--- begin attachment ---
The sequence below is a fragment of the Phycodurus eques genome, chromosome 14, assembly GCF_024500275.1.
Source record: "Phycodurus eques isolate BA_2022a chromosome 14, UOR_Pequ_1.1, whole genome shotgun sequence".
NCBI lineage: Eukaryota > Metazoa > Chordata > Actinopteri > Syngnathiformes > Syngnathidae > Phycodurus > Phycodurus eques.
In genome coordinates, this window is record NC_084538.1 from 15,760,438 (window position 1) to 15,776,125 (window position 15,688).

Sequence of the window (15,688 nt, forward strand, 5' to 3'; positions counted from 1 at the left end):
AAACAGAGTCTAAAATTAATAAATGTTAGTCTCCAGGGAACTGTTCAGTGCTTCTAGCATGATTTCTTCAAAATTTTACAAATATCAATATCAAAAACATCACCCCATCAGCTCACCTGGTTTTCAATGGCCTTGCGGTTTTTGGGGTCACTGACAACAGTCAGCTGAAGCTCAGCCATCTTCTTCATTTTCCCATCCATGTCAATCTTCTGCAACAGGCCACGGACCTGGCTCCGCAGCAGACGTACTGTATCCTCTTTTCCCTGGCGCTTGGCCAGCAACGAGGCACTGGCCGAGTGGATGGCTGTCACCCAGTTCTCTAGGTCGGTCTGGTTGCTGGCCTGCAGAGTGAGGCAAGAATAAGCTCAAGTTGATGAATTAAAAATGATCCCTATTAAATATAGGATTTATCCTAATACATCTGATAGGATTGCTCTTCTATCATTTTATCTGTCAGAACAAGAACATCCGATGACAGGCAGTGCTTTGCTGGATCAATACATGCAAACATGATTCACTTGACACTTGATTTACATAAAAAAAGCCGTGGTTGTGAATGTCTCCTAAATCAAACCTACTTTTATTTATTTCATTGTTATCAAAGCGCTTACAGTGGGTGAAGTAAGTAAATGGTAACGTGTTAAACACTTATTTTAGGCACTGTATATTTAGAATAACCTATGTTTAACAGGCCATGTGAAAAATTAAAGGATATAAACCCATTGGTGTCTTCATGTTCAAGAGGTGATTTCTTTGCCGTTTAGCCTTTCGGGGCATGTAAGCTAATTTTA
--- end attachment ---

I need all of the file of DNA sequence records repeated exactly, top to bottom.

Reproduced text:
The sequence below is a fragment of the Phycodurus eques genome, chromosome 14, assembly GCF_024500275.1.
Source record: "Phycodurus eques isolate BA_2022a chromosome 14, UOR_Pequ_1.1, whole genome shotgun sequence".
NCBI lineage: Eukaryota > Metazoa > Chordata > Actinopteri > Syngnathiformes > Syngnathidae > Phycodurus > Phycodurus eques.
In genome coordinates, this window is record NC_084538.1 from 15,760,438 (window position 1) to 15,776,125 (window position 15,688).

Sequence of the window (15,688 nt, forward strand, 5' to 3'; positions counted from 1 at the left end):
AAACAGAGTCTAAAATTAATAAATGTTAGTCTCCAGGGAACTGTTCAGTGCTTCTAGCATGATTTCTTCAAAATTTTACAAATATCAATATCAAAAACATCACCCCATCAGCTCACCTGGTTTTCAATGGCCTTGCGGTTTTTGGGGTCACTGACAACAGTCAGCTGAAGCTCAGCCATCTTCTTCATTTTCCCATCCATGTCAATCTTCTGCAACAGGCCACGGACCTGGCTCCGCAGCAGACGTACTGTATCCTCTTTTCCCTGGCGCTTGGCCAGCAACGAGGCACTGGCCGAGTGGATGGCTGTCACCCAGTTCTCTAGGTCGGTCTGGTTGCTGGCCTGCAGAGTGAGGCAAGAATAAGCTCAAGTTGATGAATTAAAAATGATCCCTATTAAATATAGGATTTATCCTAATACATCTGATAGGATTGCTCTTCTATCATTTTATCTGTCAGAACAAGAACATCCGATGACAGGCAGTGCTTTGCTGGATCAATACATGCAAACATGATTCACTTGACACTTGATTTACATAAAAAAAGCCGTGGTTGTGAATGTCTCCTAAATCAAACCTACTTTTATTTATTTCATTGTTATCAAAGCGCTTACAGTGGGTGAAGTAAGTAAATGGTAACGTGTTAAACACTTATTTTAGGCACTGTATATTTAGAATAACCTATGTTTAACAGGCCATGTGAAAAATTAAAGGATATAAACCCATTGGTGTCTTCATGTTCAAGAGGTGATTTCTTTGCCGTTTAGCCTTTCGGGGCATGTAAGCTAATTTTA